Climate data for Bhuj (1981–2010)
Month Jan Feb Mar Apr May Jun Jul Aug Sep Oct Nov Dec Year
Record high °C (°F) 37.0
(98.6)
38.9
(102.0)
43.9
(111.0)
45.6
(114.1)
47.8
(118.0)
47.0
(116.6)
41.3
(106.3)
41.2
(106.2)
42.8
(109.0)
44.0
(111.2)
39.7
(103.5)
35.4
(95.7)
47.8
(118.0)
Average high °C (°F) 27.4
(81.3)
30.4
(86.7)
35.4
(95.7)
38.9
(102.0)
39.4
(102.9)
37.6
(99.7)
34.2
(93.6)
32.7
(90.9)
34.9
(94.8)
36.9
(98.4)
33.1
(91.6)
28.7
(83.7)
34.1
(93.4)
Average low °C (°F) 10.0
(50.0)
12.8
(55.0)
18.1
(64.6)
22.3
(72.1)
25.5
(77.9)
27.2
(81.0)
26.4
(79.5)
25.3
(77.5)
24.3
(75.7)
21.7
(71.1)
16.0
(60.8)
11.2
(52.2)
20.1
(68.2)
Record low °C (°F) −0.2
(31.6)
0.3
(32.5)
5.5
(41.9)
12.7
(54.9)
16.6
(61.9)
16.1
(61.0)
19.4
(66.9)
20.0
(68.0)
17.8
(64.0)
11.1
(52.0)
6.0
(42.8)
0.6
(33.1)
−0.2
(31.6)
Average rainfall mm (inches) 1.3
(0.05)
0.3
(0.01)
1.1
(0.04)
0.2
(0.01)
1.5
(0.06)
35.6
(1.40)
130.9
(5.15)
99.7
(3.93)
48.6
(1.91)
2.3
(0.09)
1.8
(0.07)
0.2
(0.01)
323.5
(12.73)
Average rainy days 0.2 0.0 0.2 0.1 0.3 1.8 5.0 3.8 2.2 0.4 0.2 0.1 14.3
Source: India Meteorological Department (record high and low up to 2010)[8][9]

Places of interest

Hamirsar Lake Bhuj 2013-08-01 00-20
Hamirsar Lake
  • The Fort: The old city was surrounded by a fort wall with five major gates (Mahadev, Patvadi, Sarpat, Bhid and Vaniyavad) and one small gate known as Chhathi Bari (sixth window). The fort wall is 35 feet high and four feet thick, and during its use was armed with fifty-one guns.[4] Much of the fort wall has either fallen down or been demolished, due to the damage sustained in the 2001 earthquake and the city's redevelopment.
  • Hamirsar Lake
  • Prag Mahal
  • Aina Mahal
  • Sharadbaug Palace
  • Chhatardi
  • Kutch Museum
    Chhatardi-2
    Chhatardi, near Hamirsar.
    Ramkund
    Hamsir Lake, Bhuj, GJ
    Hamirsar Lake.
    Mohammad Pannah Masjid
  • Bharatiya Sanskriti Darshan Museum
  • Swaminarayan temple
  • Bhujia Fort and Smritivan on Bhujia Hill
  • Hill Garden
  • Tapkeshwari Temple
  • Chhatardi-3
    Chhatardi, near Hamirsar
    Trimadir: Glance at the Trimandir in Bhuj which signifies the Enlightened Vision of Gnani Purush Dada Bhagwan.
  • The Bhuj House: A historic, 19th century courtyard estate that is the ancestral home to the Parsi Bhujwala family, which has been redeveloped into a private boutique hotel reflecting a very specific era in Kutch's history when the Parsi community was prominent as close aides to the Rao court and friends to the British garrisons of Kutch in colonial India.[10]
Chhatardi-2
Chhatardi, near Hamirsar.
Hamsir Lake, Bhuj, GJ
Hamirsar Lake.
Chhatardi-3
Chhatardi, near Hamirsar
Ramkund Bhuj Kutch Gujarat

Ramkund

Chhatedi

Chhatardi

Bridge on Khari Nadi

Bridge on Khari Nadi

Demographics

In 2011 the of Bhuj was 213,514, which consisted of 111,146 males and 102,368 females.[1]

Culture

Sindhi shoes
A pair of shoes

Bhuj is a famous destination within India for observing the historic craftsmanship of the Kutch region, including the textile crafts of bandhni (tie-dye), embroidery, and leatherwork. Artists of nearby villages bring their artwork for sale in 'Bhuj Haat', which is situated near Jubilee Ground. Locals often visit Hamirsar Lake for relaxation in natural surroundings.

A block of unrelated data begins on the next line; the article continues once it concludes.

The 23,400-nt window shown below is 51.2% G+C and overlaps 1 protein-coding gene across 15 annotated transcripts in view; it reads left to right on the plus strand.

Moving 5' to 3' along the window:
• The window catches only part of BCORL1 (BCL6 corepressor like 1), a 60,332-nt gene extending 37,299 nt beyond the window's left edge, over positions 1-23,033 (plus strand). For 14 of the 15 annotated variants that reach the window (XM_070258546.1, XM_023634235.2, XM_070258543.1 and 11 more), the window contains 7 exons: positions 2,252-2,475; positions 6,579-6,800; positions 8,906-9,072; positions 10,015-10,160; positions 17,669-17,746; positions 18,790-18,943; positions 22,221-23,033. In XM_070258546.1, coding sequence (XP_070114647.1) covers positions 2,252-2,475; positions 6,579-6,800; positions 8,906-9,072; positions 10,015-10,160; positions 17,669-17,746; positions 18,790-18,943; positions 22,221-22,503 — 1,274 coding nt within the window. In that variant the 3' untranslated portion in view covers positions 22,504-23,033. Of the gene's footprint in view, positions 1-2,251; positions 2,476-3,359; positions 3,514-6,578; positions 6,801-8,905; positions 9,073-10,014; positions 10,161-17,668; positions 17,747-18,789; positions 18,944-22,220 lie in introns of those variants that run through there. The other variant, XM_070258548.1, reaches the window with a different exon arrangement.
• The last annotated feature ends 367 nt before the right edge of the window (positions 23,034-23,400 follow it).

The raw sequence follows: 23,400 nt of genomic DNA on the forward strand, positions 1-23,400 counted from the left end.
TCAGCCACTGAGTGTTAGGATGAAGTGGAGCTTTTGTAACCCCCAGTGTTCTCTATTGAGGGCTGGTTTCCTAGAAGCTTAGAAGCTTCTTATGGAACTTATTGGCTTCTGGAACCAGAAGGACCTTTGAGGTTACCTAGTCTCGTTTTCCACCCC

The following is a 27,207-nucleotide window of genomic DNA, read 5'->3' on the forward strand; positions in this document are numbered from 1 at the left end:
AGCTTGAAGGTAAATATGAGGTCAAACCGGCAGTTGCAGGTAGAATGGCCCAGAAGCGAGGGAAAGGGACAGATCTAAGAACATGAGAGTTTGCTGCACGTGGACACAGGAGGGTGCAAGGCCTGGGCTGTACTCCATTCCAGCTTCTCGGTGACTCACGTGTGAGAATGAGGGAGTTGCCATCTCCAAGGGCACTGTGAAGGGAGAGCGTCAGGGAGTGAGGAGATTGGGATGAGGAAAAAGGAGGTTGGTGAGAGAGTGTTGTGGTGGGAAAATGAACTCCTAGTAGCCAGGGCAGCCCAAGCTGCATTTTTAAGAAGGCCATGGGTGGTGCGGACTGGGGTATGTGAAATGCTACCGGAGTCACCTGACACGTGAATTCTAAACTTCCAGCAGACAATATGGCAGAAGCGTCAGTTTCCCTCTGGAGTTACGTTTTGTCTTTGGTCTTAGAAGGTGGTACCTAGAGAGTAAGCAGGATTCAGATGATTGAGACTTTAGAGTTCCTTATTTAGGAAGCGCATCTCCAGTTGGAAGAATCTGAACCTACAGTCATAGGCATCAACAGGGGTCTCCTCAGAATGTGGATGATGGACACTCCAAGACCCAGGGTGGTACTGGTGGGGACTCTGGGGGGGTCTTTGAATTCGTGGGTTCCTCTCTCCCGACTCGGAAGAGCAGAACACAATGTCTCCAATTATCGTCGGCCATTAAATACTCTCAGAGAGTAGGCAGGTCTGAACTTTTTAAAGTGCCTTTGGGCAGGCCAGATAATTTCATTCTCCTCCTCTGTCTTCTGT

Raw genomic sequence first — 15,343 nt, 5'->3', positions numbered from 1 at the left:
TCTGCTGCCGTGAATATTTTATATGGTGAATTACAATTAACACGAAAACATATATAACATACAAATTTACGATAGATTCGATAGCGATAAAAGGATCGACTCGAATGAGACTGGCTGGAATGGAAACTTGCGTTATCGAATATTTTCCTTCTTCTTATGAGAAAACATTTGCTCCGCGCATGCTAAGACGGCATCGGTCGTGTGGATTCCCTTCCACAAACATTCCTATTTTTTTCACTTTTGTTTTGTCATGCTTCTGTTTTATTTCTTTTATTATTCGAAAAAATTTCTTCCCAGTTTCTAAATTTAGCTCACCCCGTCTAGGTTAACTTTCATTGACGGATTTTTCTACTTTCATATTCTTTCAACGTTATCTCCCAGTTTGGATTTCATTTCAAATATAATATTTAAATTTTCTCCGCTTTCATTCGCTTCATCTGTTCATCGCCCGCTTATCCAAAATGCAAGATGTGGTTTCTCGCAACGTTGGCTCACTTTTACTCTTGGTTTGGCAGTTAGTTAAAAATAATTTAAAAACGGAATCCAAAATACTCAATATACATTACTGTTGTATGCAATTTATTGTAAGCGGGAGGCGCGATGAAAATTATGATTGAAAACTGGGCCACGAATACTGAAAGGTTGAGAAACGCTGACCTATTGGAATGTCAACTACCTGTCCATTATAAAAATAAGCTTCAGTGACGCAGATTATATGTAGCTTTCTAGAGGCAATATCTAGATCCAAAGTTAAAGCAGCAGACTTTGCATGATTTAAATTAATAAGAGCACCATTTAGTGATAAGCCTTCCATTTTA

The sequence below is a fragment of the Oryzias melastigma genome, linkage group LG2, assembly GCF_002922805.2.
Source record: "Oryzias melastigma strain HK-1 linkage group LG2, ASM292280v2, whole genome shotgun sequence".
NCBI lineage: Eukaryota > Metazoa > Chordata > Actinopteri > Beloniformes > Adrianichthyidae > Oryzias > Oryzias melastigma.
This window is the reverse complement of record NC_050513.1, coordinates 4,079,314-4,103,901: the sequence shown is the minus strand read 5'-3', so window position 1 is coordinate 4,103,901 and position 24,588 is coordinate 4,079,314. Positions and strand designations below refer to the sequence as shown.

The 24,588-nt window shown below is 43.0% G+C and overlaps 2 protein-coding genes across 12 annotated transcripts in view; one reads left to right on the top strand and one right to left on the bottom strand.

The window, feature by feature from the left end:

Bhuj is also famous for its regional cuisine, especially Pakvans, Kutchhi Dabeli (a vegetarian burger made with mashed potato, cooked with masala curry and chutneys), and regional Gujarati sweets.

Media and communications

State-owned All India Radio has a local station in Bhuj which transmits various programmes. Local TV channels and newspapers are the most popular media.

Education

Krantiguru Shyamji Krishna Varma Kutch University Main Gate Bhuj
Main Gate of Kutch University
GEC-Bhuj.
GEC-Bhuj
Gujarat adani institute of medical sciences bhuj.
Gujarat adani institute of medical sciences Bhuj

Alfred High School, the first high school of Kutch, established in 1870, is also an architectural heritage of the town.

Krantiguru Shyamji Krishna Verma Kachchh University is located in Bhuj. The university has 41 colleges affiliated, nineteen of which are in Bhuj. The university gives degrees in Arts, Science, Commerce, Law Education, Management, Pharmacy, Social Welfare, Medicine and Engineering.[11]

Primary and secondary

Higher education

Transportation

Bhuj railway station - Main Building
Bhuj Railway Station - Main Building
YP class loco outside Bhuj railway station
YP class loco outside Bhuj railway station
19132 Kutch Express at Bhuj railway station
19132 Kutch Express at Bhuj railway station

Bhuj is connected to Ahmedabad, Vadodara, Surat Mumbai, Delhi, Kolkata, Pune, Gaziabad, Jaipur, Ajmer, Hapur, Moradabad, Bareilly, Kharagpur, Ujjain and other cities within India by railway. The city has a domestic airport, from which daily flights connect to Mumbai with flights operated by Jet Airways and Air India. State Transport buses are available from the ST stand in the middle of the town to various places in Gujarat. Additionally, many private tour operators also run frequent buses to major cities within and outside of the state of Gujarat. Kandla Airport is 53 km from Bhuj. The city may be navigated by the city bus and auto rickshaw.

Trains

Train no. Train Name Runs From Destination Departure Days Arrival Days
11091-11092 Ahimsa Express Bhuj Pune Wednesday Tuesday
14312-14311 via Ahmedabad & 14322-14321 via Bhildi Ala Hazrat Express Bhuj Bareilly Tuesday, Thursday & Sunday for 14312. Monday, Wednesday, Friday & Saturday for 14322 Friday, Saturday, Monday for 14311. Tuesday, Wednesday, Thursday & Sunday for 14321
22829-22830 Shalimar - Bhuj Weekly SF Express Bhuj Shalimar Tuesday Monday